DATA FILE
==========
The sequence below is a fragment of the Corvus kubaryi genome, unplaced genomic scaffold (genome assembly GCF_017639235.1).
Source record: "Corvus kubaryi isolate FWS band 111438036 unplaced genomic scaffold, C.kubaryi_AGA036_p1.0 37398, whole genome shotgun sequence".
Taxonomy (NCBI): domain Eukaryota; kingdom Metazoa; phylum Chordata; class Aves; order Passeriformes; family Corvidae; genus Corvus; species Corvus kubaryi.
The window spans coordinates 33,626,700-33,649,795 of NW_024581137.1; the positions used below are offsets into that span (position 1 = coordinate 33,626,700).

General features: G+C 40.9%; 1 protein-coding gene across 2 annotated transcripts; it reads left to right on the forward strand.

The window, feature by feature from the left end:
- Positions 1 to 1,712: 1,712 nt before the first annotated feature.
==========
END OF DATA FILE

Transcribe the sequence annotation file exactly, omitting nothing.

The sequence below is a fragment of the Corvus kubaryi genome, unplaced genomic scaffold (genome assembly GCF_017639235.1).
Source record: "Corvus kubaryi isolate FWS band 111438036 unplaced genomic scaffold, C.kubaryi_AGA036_p1.0 37398, whole genome shotgun sequence".
Taxonomy (NCBI): domain Eukaryota; kingdom Metazoa; phylum Chordata; class Aves; order Passeriformes; family Corvidae; genus Corvus; species Corvus kubaryi.
The window spans coordinates 33,626,700-33,649,795 of NW_024581137.1; the positions used below are offsets into that span (position 1 = coordinate 33,626,700).

General features: G+C 40.9%; 1 protein-coding gene across 2 annotated transcripts; it reads left to right on the forward strand.

The window, feature by feature from the left end:
- Positions 1 to 1,712: 1,712 nt before the first annotated feature.